Key information: Above Teguise
- Teguise, Lanzarote’s former capital, sits at the southern end of the northern ridge.
- There is a network of fabulous trails in the hills and valleys to Tergiuse’s north-east. The best half-day walk is to make a circuit between Teguise and the Ermita de las Nieves.
- Walkopedia rating87
- Natural interest15
- Human interest10
- Negative points0
- Total rating87
- Length: 8.5kmm
- Maximum Altitude: 609m
- Level of Difficulty: Moderate
Teguise, Lanzarote's former capital and a place worth spending some time in, sits at the southern end of Lanzarote's marvellous northern ridge, which is in Walkopedia's view the island's premier walking area.
There is a network of fabulous trails in the hills and valleys to its north-east, and you should not miss this area if you can.
The high central ridge leads inexorably to/from the Ermita de las Nieves, a plain, rather special and … chapel set in white walls and stubby palms on one of the highest hilltops. Although it is accessible by road from the north, and evidently gets coachloads at the wrong times, it is a moving place if you catch it in between.
The thing about the high ridge is, of course, its views: west out across the low plains to the endless sea, north or south along the undulating plateau-ridge itself, and east across…er… the lowlands to the endless sea. Much of the ridge itself is a tad disappointing, with radar installations, other functional blocks, messed-up wasted plots and some desultory farmland – although these are interspersed with some areas of attractive scrub and pretty wildflowers when we were there, in Spring.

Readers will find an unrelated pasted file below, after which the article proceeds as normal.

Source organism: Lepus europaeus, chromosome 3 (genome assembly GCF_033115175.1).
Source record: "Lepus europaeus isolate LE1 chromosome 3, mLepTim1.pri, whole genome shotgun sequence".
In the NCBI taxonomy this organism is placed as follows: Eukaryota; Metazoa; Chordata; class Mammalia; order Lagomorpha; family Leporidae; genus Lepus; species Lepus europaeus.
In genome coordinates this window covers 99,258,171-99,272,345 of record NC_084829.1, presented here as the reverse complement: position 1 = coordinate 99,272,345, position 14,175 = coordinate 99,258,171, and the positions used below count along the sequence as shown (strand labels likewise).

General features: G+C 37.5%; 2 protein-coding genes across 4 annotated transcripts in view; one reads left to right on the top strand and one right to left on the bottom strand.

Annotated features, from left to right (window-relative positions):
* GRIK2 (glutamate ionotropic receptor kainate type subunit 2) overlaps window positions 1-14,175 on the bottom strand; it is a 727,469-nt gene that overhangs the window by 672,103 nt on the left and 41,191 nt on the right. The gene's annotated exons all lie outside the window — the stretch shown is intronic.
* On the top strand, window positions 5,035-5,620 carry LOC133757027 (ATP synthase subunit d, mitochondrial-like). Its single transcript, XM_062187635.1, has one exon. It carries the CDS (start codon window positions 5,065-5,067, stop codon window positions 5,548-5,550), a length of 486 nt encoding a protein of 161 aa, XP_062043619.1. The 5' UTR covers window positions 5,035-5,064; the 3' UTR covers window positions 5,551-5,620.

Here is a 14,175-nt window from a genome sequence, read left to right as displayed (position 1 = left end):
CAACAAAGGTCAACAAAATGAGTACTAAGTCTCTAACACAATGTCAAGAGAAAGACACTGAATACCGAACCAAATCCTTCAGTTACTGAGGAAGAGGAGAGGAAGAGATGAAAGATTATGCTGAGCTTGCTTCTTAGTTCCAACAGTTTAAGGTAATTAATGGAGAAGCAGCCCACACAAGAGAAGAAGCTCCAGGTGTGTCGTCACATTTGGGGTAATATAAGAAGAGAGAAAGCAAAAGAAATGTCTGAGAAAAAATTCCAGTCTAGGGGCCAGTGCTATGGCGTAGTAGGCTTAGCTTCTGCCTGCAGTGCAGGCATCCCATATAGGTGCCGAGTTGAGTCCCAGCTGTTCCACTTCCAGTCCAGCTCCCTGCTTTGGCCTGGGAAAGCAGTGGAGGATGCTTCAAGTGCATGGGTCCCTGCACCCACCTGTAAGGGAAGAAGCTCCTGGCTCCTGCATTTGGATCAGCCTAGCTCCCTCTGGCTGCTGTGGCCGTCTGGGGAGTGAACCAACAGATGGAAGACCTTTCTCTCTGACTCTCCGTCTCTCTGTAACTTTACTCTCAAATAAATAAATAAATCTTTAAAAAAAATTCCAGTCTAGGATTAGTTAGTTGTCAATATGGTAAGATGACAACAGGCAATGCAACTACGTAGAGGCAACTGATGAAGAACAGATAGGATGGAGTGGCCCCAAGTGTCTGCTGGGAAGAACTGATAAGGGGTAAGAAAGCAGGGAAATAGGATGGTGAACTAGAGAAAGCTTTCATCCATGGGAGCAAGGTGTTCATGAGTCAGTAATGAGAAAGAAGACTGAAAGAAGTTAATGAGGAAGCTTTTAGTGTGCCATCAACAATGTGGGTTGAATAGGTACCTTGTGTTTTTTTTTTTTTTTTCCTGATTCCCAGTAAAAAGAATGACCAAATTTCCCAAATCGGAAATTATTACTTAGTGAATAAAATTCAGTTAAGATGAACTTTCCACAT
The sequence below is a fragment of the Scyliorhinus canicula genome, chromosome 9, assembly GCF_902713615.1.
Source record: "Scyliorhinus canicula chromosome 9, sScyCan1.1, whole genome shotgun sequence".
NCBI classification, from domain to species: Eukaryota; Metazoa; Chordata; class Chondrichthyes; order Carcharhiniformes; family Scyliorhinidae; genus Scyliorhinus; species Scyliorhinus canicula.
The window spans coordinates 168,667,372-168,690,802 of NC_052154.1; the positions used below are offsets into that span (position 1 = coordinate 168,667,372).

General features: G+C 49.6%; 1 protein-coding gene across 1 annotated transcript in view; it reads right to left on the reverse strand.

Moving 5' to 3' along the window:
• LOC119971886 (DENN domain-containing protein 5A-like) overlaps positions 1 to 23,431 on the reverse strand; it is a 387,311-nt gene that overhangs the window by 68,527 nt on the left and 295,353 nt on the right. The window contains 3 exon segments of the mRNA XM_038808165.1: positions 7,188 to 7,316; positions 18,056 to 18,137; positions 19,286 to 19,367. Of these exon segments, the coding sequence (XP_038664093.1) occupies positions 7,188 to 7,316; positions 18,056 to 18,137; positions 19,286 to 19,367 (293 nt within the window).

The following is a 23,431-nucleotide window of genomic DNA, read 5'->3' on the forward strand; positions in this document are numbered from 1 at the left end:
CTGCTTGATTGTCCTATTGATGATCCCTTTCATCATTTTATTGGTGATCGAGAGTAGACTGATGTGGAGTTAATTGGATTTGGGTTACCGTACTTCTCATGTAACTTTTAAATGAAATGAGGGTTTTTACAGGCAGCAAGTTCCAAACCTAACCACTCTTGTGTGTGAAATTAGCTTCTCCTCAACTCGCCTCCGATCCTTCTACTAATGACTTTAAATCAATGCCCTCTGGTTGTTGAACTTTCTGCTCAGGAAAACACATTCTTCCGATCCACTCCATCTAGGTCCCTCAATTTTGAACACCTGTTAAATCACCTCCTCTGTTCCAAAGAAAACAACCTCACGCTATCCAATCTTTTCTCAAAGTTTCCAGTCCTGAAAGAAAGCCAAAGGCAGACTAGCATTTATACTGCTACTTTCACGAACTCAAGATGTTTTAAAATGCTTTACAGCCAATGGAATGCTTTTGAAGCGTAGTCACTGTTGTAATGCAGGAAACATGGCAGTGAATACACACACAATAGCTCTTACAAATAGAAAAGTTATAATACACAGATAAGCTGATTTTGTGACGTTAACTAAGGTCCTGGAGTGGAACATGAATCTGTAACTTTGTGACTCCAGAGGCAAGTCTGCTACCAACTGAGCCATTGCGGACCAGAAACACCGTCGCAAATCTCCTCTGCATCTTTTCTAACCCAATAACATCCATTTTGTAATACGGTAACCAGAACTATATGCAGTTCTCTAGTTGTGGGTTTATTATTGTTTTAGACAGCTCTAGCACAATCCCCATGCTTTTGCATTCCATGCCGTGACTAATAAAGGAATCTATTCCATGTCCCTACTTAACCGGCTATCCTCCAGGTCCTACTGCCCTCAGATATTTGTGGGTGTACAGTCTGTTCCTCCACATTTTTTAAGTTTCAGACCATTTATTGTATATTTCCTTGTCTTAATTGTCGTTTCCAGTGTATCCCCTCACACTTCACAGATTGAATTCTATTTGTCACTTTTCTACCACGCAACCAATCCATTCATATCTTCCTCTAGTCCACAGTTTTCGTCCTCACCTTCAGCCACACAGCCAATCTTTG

There are many walking options.
Walkopedia worked out that the best half-day walk is to make a circuit between Teguise and the Ermita de las Nieves. Leave Teguise north-east on the GR131, across a low valley with interesting farmland, turning left at the ruined Ermita de San Jose to continue along this valley to its conclusion at the great western escarpment with its views out to sea and, to the right, the beginning of the huge Risco de Famara sea cliffs. We diverted at the end onto the ridgetop. (In hindsight, we should have started out by leaving Tueuise due north on the dirt track along the escarpment-edge ridge which tops out at Cerro Terroso (424m) then joins the ridge where we were now admiring the view.) You can then turn inland to climb the flank of Pico de Marmajo (actually a flat, boring spot on the high ridge but with good views), where you turn left to trudge up the trach to the Eremite. You then return to Teguise directly along the GR131 (most direct) or swing round east the Los Valles and then back by tracks to Teguise. This is for the most part a combination of walks recommended by the excellent Sunflower guide. We guess the circuit we did was around 14km; it took a bit over 3 hrs, including view-admiration time.
Other options would be:
- to walk along the main ridge to/from Haria, a 14km walk involving a climb out of Haria – or, if unkeen on the steep hill above Haria, the Restaurante Los Helechos at the upper end of the main road.
-To climb to/from the high ridge from either side, eg Mala to the east or Las Laderas to the west: more challenging for the who like to break serious sweat but not Walk’s first choice.
This is strenuous walking. Come prepared, including carrying enough water.
Lanzarote– Sunflower guides: 31 varied walks, including many of these. Recommended. Find relevant books on Amazon.
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See our Lanzarote page for more general and practical information and photos.
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